But if I’m being perfectly honest, I need to admit that everything we did on the trip was just a way to kill time until the next meal. Because in that part of the world, while it’s still easy to have a lousy meal, options for fantastic meals are almost endless, especially in France. I don’t mean to suggest that the restaurants in London aren’t up to snuff; we went to a couple of places that were very much of the moment. And the food was generally good. But my sense – and this is a gross generalization, I admit – is that the British see meals out more as an opportunity to socialize, to catch-up with friends, eat something, and knock back a few drinks. The French do this as well, in the zillions of cafés that border pavements across the country. But it seems to me that as you move up the dining-establishment hierarchy, from café, to bistro, to brasserie, and finally, to restaurant, the focus is less on finding out what’s happening in your friend’s love life, and more on what it is that being set down in front of you on a plate.


Le Train Bleu, Gare de Lyon, Paris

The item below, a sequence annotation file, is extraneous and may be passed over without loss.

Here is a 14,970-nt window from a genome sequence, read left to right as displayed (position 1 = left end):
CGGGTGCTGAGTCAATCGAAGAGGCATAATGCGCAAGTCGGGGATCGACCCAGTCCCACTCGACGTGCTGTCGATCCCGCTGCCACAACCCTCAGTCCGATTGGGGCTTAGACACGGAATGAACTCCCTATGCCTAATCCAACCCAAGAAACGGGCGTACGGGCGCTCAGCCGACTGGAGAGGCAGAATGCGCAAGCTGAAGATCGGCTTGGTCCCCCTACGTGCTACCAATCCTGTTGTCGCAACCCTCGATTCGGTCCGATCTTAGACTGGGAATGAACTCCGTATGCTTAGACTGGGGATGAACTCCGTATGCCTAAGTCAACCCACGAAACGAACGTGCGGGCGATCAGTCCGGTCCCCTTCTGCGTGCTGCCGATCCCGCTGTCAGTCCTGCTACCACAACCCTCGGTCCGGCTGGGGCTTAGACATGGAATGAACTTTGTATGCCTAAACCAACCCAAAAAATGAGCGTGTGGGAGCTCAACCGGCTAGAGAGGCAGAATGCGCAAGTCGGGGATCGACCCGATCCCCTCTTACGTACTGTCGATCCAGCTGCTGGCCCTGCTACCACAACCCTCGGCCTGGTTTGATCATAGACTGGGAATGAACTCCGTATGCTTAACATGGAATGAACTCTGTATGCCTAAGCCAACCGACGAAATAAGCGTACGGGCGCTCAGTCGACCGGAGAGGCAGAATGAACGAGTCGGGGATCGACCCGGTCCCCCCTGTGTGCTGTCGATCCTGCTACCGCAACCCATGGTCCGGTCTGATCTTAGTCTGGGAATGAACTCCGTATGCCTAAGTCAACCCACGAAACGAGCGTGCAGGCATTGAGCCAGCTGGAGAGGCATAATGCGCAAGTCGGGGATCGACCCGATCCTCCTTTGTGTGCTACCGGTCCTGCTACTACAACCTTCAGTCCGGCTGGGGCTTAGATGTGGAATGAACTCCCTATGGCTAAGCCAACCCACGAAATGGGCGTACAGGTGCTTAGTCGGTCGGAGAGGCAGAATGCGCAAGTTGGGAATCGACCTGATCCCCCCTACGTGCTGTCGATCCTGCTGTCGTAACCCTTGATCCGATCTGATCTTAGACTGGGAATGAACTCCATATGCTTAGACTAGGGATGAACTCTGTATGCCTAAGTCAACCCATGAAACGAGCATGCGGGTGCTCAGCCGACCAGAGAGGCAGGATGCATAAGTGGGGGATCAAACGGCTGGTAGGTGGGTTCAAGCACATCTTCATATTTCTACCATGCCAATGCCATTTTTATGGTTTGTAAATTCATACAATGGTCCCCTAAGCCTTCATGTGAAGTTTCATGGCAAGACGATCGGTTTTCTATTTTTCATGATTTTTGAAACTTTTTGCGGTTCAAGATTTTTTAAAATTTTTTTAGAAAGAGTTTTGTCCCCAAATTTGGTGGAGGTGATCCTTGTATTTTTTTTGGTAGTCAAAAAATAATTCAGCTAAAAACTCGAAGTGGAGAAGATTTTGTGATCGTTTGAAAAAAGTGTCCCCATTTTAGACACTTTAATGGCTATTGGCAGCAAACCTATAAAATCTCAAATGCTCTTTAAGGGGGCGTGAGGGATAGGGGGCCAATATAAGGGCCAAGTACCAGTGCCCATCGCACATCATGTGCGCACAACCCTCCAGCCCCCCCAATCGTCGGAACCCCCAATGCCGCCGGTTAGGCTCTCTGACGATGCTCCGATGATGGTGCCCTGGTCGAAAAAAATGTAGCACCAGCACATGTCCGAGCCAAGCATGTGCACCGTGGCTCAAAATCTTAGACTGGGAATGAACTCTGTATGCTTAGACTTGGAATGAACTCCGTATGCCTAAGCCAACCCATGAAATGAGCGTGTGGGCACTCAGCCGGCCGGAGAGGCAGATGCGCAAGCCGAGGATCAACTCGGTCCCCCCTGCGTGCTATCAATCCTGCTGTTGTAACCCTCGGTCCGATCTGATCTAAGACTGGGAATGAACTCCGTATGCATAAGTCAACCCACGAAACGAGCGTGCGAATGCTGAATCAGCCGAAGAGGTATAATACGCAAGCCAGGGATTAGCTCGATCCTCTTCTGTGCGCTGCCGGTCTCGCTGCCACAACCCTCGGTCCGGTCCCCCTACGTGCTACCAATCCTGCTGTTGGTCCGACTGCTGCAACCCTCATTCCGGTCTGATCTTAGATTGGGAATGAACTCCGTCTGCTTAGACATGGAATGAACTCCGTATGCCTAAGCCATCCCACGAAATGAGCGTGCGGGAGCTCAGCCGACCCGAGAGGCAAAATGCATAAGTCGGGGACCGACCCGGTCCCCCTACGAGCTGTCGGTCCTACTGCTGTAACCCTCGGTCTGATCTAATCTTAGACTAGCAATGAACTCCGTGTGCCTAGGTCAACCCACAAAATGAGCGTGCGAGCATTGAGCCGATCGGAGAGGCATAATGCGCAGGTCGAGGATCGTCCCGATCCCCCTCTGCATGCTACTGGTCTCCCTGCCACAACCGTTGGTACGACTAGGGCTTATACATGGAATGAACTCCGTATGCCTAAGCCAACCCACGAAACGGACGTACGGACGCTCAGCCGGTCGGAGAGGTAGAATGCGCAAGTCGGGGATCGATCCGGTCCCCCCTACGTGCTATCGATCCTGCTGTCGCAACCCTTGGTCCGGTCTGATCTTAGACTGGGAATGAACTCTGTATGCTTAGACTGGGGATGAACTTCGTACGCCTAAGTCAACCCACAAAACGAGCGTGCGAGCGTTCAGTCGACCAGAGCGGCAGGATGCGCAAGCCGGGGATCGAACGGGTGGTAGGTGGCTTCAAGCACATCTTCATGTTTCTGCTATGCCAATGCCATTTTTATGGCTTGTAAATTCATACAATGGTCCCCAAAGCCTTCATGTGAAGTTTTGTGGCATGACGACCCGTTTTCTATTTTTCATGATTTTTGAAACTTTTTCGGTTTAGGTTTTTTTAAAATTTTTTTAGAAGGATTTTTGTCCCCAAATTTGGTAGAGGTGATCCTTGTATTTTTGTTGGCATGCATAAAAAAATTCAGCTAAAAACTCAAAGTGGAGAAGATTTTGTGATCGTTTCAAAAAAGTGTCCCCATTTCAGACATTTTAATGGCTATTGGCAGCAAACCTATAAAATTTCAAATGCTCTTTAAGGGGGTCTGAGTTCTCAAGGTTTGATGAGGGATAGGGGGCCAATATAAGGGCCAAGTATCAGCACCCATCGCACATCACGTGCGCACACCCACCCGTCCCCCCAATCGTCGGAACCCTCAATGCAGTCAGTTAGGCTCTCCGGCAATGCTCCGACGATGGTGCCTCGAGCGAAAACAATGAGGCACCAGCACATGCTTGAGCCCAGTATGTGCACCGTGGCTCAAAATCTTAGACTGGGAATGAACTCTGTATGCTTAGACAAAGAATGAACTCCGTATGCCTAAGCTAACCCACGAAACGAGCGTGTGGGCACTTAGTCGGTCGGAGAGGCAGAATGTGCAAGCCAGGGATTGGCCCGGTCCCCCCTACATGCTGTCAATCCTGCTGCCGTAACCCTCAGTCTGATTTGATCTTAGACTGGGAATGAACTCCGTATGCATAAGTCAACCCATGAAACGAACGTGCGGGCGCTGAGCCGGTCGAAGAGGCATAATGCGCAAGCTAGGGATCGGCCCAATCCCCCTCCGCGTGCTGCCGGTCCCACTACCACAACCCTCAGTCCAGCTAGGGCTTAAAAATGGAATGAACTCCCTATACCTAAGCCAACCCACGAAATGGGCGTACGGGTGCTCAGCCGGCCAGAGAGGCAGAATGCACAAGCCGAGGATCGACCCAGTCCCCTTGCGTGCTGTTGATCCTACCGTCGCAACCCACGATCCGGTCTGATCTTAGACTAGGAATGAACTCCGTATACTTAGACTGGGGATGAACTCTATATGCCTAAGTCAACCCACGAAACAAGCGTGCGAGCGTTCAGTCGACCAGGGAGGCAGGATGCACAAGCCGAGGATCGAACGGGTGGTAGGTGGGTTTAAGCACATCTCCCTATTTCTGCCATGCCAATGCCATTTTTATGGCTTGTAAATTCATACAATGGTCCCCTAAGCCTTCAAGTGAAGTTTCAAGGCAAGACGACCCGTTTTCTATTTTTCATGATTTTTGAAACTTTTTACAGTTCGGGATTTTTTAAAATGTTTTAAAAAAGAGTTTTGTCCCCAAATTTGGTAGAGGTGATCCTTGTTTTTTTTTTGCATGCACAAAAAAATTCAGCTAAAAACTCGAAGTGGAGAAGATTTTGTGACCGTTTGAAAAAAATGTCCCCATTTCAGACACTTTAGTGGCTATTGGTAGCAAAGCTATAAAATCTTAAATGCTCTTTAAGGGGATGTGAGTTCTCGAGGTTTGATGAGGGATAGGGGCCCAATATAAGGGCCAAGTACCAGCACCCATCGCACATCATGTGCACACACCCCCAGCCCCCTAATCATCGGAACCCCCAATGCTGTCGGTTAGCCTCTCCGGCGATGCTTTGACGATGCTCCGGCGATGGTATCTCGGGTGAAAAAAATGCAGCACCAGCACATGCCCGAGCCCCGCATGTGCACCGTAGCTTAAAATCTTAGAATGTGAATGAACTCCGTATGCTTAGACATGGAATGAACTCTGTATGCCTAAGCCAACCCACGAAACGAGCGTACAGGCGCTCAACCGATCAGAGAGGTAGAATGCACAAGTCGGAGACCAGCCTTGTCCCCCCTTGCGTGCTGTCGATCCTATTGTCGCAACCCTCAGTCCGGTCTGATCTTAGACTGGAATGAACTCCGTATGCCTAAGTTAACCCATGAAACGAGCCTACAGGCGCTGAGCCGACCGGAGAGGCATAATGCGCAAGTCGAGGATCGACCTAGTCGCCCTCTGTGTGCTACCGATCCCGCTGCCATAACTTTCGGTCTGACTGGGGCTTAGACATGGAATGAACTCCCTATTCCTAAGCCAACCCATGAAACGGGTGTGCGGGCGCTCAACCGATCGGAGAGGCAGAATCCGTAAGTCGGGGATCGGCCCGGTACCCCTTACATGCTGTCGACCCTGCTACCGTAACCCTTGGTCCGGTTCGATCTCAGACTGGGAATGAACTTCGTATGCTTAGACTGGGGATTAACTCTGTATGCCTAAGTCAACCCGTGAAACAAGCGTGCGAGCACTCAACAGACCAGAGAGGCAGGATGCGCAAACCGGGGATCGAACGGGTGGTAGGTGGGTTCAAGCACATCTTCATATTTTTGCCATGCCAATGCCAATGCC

When eating in a good restaurant or brasserie, the French take their food very seriously. You can see this just by watching a table of diners. Shortly after being seated, menus are examined carefully so that a sequence of dishes can be put together that will be pleasing to the palate, and that will, one hopes, lead to a satisfying culinary climax. Enquiries are made about the provenance and freshness of the fish, or how recently it was that the iced langoustines and pink shrimp used on the seafood tower were cooked. When the food arrives at the table, conversation stops. Diners inspect their own plate carefully, and then take another several moments to examine the plates of other diners at the table. A few words are exchanged consisting of appraisals what they see before them. If the correct wines haven’t yet been ordered, a consultation with the waiter or sommelier takes place, and new glasses are brought to the table; wine is tasted, and if it passes muster, glasses are filled. Only at this point are the first, tentative tastes made of the dishes that have been served. More appraising comments are uttered, and the wine is sipped to see how well it complements the food. It seems that only after all diners at the table have gone through this ritual of planning their meal, assessing and commenting on what it is they’ve been served, and doing the initial tasting does the conversation return to more the more prosaic matters, such as where the best place is to get one’s Citroën serviced. But like a parent who watches their child in the playground out of the corner of their eye while talking to a neighbor, people are easily distracted from conversation by a particularly tasty bite of something wonderful.